Richard Gold talks open science

April 2020
Professor Richard Gold teaching in the Maxwell Cohen Moot Court.

A renowned expert in intellectual property, Professor Richard Gold recently commented  in Fortune magazine on how COVID-19 has changed the face of drug development. He spoke with us on open science and intellectual property during the COVID-19 pandemic and beyond.

What is open science? Why is it worth pursuing?

Open science has, unfortunately, no one meaning. At a minimum, it means that all scientific outputs – articles, data, tools and materials – are available to everyone free (or at most at cost) to everyone. The exceptions to this rule would be: 1) data that reveals private information about patients; and 2) materials that are limited in quantity, in which case some priority system needs to be established.

As good as this minimal version is, it ignores a critical aspect of openness: the ability to work together in collaborations and build on each other’s knowledge. This insight leads to a more specific definition of open science as collaborations, usually crossing sectors (academic, industrial, government, patients) that aims to develop some set out of outcomes, be they treatments for a certain disease, pandemic readiness, etc.

Open science in both the minimal and more specific versions are critical to addressing two central problems of drug discovery: 1) exponentially increasing costs; and 2) decreasing rates of productivity. Putting these together, we are spending more to get ever less. At some point, we will no longer spend and we will get a lot less. We already see signs of this in the risk-adverse nature of both academic and industrial research, the increased costs of drugs to consumers, the proliferation of me-too drugs over breakthrough drugs, etc.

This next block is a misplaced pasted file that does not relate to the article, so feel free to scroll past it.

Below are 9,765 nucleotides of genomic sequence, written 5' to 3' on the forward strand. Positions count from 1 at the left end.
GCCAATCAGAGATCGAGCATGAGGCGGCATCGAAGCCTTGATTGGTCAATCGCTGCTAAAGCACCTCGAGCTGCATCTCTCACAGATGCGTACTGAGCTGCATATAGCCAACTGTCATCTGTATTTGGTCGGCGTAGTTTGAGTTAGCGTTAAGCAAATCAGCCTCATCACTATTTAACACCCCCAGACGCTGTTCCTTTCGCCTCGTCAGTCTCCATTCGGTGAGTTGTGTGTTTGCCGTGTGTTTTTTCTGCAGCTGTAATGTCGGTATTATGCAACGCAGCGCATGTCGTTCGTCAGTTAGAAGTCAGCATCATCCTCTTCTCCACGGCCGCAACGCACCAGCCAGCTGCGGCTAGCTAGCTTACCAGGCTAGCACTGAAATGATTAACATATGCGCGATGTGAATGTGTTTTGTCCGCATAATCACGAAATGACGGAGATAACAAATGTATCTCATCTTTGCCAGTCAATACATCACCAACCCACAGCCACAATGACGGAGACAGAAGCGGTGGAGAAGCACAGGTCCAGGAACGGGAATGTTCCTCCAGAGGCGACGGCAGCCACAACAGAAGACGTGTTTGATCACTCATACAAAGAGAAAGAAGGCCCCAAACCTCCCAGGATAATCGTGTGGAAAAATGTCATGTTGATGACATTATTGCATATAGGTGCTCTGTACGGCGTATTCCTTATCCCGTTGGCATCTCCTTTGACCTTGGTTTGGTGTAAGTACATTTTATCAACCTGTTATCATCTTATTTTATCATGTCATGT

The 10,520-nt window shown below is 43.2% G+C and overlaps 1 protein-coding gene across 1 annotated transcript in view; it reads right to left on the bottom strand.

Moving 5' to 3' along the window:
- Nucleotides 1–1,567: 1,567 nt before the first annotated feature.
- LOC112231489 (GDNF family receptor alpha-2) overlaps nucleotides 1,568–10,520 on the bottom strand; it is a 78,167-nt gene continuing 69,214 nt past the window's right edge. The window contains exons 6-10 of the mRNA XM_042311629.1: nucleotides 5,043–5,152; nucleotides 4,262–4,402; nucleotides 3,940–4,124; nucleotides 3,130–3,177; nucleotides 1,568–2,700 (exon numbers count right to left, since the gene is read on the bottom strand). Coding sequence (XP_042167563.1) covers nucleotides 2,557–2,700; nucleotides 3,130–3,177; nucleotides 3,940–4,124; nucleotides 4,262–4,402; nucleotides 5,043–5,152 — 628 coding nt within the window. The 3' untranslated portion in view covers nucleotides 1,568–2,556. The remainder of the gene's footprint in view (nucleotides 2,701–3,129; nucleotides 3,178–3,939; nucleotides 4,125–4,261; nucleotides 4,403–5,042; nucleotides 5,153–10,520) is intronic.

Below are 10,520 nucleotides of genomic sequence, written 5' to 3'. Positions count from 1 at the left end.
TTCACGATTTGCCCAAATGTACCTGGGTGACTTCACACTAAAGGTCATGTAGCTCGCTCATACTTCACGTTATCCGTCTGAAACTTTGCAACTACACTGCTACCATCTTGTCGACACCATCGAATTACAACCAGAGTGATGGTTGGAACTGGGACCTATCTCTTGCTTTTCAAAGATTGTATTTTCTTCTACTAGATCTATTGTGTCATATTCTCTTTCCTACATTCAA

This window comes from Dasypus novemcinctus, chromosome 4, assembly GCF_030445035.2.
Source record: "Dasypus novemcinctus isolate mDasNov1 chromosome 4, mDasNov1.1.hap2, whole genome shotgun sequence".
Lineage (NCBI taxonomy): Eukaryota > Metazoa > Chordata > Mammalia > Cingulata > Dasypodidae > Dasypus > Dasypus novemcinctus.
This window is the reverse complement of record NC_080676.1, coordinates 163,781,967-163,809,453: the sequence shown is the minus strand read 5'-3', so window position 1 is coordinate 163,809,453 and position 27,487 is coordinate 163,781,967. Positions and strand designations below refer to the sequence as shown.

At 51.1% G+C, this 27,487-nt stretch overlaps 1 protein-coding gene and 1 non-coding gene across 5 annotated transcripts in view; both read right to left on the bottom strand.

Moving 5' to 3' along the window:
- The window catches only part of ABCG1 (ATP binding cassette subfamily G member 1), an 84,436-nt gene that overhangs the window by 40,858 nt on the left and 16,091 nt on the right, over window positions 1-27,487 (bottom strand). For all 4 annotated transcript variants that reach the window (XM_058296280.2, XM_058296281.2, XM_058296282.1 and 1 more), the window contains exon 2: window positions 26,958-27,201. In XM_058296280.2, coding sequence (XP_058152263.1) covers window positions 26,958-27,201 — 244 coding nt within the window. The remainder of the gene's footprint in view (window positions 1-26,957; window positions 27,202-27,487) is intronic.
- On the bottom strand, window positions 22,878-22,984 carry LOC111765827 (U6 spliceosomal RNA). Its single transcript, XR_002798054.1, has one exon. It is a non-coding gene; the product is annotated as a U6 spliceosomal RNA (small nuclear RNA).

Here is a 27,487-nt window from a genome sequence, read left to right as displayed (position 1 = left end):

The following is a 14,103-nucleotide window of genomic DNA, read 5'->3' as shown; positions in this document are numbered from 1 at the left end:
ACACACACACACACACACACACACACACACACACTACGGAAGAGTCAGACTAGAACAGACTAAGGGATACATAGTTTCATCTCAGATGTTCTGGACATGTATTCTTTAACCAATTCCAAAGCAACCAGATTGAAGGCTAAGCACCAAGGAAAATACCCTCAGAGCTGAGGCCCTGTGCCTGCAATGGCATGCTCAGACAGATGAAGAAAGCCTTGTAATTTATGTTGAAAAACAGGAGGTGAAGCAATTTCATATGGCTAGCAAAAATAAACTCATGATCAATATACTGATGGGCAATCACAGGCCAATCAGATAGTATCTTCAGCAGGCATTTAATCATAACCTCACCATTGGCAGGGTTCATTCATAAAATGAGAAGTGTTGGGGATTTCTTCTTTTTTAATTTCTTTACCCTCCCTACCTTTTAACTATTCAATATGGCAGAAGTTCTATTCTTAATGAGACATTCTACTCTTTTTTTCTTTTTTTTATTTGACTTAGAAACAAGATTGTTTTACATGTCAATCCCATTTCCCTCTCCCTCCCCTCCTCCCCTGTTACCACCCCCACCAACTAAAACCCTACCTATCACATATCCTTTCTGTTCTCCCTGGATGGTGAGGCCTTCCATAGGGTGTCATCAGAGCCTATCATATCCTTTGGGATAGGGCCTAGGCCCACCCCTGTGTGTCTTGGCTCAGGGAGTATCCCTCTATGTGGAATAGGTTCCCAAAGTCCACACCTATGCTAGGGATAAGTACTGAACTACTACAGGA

Open science both reduces costs – by simplifying arrangements between partners, speeding up research start-up, avoidance of duplication, re-use of data, materials and tools – and increases productivity by better supporting the exchange of knowledge among a more diverse set of actors. Studies have shown that diversity increases the chance of a breakthrough.

Why is open science the exception – and not the rule – even in situations of crisis?

It is the exception because we are wed to the old ways, are unwilling to challenge myths and are risk-adverse. Our peer-review system and metrics for academic success favour low-risk, small increases in knowledge rather than high-risk research that may fail. Universities and granting agencies adopt promotion, tenure and grant award criteria that emphasize feasibility, cutting off risk, impact factors and patented at the expense of risk-taking, following an unorthodox idea, etc.

The current system served us well before and we had good reason to follow it. Now that it is out of date, people are afraid to experiment. They cite examples where the current system produced a positive result forgetting that the same system prevented other, but unidentifiable, ideas from going forward.

What can we learn from open science models during the COVID-19 pandemic?

One of the first things that scientists, governments and firms did in the wake of the COVID-19 pandemic was to share and work together in an open science way. They realized that the only way to attack the SARS-CoV-2 virus quickly and efficiently was to work together. That is, they knew instinctively that the system they had been using is neither effective nor efficient. We need to build on that insight and make open science a part – not the only part but a significant part – of our drug discovery system.

When you imagine IP policy in a post-COVID-19 world, are you generally optimistic or pessimistic?

I am always optimistic. Some scientists and institutions had already embraced open science before the pandemic. Under Guy Rouleau’s leadership, the Montreal Neurological Institute and Hospital adopted an open science mandate three years ago. The Structural Genomics Consortium in Toronto, which funds some activity at McGill, was the global leader in open science. Governments, scientists, patients and firms are excited about learning more about and engaging in open science. This is the time to build on that enthusiasm and the world’s recognition that we can and must do things differently. It is time for open science.

Professor Richard Gold is a James McGill Professor at the Faculty of Law, where he teaches and does research in the area of intellectual property, international intellectual property, comparative intellectual property, innovation policy and intellectual property management.


Interview: Sarah Huzarski.
Photo: Nicolas Morin




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